Blogs, Wikis, Podcasts

It seemed to take ages to arrive, but Will Richardson’s book, Blogs, Wikis, Podcasts & Other Powerful Web Tools for Classrooms finally arrived in the school library yesterday and it looks good, a simple introduction to some of the key tools and just the kind of thing you’d want to leave around the staff room for staff to pick up and browse, and get the idea.

Chapters include, The Read-Write Web, Weblogs: Pedagogy and Practice, Wikis, RSS, Flickr and Podcasting.  I’m looking forward to perusing it in more detail, and then sharing it around.

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21s Century Learning #19 – A Conversation with Richard Kassissieh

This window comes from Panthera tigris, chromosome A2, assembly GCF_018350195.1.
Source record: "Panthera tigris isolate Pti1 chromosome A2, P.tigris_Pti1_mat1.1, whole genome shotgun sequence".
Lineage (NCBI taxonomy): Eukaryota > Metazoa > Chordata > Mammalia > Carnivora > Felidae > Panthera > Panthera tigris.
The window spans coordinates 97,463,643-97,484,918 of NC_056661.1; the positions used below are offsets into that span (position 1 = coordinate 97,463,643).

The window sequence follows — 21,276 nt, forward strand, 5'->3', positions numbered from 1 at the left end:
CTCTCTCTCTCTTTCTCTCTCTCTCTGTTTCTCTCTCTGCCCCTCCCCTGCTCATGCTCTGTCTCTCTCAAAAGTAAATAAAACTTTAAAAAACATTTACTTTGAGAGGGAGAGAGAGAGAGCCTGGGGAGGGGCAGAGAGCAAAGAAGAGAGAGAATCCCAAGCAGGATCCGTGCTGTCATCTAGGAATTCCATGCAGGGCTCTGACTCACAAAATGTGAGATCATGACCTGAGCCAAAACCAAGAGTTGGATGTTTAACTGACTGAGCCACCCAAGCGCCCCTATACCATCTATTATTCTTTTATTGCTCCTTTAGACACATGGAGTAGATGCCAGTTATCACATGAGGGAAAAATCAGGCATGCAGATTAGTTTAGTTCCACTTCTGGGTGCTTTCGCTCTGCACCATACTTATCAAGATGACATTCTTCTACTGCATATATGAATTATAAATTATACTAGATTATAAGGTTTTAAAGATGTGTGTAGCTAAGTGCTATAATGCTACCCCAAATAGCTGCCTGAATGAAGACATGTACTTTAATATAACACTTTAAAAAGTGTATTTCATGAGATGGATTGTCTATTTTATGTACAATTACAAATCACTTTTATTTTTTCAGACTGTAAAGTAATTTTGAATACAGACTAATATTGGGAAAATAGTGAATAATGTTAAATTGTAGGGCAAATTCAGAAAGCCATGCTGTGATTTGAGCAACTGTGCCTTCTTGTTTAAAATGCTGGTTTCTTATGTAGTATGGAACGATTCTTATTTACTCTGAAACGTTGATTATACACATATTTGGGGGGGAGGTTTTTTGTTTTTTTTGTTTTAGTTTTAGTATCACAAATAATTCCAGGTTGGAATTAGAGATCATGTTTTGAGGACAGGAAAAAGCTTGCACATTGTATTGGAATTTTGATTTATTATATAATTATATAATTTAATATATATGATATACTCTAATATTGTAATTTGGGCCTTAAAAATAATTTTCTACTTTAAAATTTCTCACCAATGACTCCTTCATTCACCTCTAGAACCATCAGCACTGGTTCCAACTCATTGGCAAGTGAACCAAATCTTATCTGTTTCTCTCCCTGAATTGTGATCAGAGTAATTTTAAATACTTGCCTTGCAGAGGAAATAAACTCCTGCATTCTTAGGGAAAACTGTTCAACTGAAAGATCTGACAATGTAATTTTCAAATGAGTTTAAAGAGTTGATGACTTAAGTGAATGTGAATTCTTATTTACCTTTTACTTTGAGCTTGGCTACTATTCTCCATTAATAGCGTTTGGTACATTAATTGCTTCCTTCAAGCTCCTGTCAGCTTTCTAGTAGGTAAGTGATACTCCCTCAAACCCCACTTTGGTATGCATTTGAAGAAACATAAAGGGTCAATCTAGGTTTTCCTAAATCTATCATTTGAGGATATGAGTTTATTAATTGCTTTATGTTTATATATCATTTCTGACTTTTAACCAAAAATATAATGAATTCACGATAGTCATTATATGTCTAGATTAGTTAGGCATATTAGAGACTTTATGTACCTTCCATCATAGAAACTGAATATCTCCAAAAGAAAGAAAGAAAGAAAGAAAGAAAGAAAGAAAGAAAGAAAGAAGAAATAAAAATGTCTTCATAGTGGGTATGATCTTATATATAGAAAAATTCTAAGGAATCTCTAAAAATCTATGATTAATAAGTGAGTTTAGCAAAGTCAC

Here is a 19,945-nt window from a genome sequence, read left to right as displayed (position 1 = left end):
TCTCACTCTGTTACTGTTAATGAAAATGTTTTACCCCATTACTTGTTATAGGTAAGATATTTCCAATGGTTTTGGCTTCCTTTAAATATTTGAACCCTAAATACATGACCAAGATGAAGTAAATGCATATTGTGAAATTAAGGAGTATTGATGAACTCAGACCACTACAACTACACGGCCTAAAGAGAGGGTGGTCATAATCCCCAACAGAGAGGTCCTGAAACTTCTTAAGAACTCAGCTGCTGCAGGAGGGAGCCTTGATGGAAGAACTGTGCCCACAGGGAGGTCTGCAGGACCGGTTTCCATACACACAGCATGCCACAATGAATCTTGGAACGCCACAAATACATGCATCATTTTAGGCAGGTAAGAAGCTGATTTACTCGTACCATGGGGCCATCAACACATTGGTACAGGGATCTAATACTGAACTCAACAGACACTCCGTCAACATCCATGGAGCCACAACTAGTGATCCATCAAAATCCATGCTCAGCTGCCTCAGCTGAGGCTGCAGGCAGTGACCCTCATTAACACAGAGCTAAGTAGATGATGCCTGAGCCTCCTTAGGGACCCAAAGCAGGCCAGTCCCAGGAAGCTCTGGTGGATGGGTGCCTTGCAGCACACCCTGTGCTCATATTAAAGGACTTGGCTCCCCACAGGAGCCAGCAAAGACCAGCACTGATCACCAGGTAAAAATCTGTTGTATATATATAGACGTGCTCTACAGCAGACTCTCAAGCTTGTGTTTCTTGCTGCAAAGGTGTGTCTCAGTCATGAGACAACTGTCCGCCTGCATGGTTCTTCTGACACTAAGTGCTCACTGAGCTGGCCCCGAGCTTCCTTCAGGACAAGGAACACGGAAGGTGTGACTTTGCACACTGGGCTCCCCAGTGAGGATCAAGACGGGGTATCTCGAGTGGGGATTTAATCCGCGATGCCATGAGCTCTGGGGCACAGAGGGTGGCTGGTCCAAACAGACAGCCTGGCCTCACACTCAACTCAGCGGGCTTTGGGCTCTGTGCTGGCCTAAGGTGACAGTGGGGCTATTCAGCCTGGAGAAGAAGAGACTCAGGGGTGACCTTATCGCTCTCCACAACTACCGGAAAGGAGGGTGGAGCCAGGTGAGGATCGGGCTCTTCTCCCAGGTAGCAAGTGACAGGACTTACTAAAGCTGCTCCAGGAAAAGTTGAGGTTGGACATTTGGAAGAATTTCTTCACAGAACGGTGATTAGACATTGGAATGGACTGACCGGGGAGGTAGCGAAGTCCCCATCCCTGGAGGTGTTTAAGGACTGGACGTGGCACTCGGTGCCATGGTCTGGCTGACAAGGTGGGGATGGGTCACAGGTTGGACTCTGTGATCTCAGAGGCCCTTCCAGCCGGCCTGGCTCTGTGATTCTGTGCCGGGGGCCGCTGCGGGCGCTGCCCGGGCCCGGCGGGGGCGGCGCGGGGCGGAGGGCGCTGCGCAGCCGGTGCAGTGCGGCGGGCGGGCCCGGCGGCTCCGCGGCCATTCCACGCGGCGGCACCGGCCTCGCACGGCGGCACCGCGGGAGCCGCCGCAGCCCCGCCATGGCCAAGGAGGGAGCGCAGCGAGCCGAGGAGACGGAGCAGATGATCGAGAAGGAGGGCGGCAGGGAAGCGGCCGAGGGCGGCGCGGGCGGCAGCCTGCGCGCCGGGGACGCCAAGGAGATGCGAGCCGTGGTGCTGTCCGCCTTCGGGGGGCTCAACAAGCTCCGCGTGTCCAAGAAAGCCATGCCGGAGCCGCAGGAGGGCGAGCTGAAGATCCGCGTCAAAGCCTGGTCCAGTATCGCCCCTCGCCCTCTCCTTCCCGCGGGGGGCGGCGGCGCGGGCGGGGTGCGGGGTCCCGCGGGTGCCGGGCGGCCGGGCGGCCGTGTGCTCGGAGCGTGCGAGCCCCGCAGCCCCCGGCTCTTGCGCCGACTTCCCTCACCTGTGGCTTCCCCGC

I enjoy most of the edtechtalk podcasts, but this one, a conversation with Richard Kassissieh struck a real chord with me. It was both sad and somehow also heartening to hear in this podcast echoes of a conversation I’d been involved in a meeting today.

The converation was about integrating web 2.0 applications into our online learning platform and the conflict between buying in solutions, building our own, or going open-source. EdTech Talk # 19 is about an hour long podcast and it sounds like real practitioners engaged in real learning conversations; and that’s gotta be a good thing.

http://edtechtalk.com/21st_Century_Learning_19

The Conversation Shifts?

A nice quote in Will Richardson’s always interesting blog today, he describes a very positive meeting of teachers and educators who ‘get it’, and makes the point:

I wonder if maybe, and it’s a big MAYBE, we’re nearing another level in the conversation. It’s one where we talk about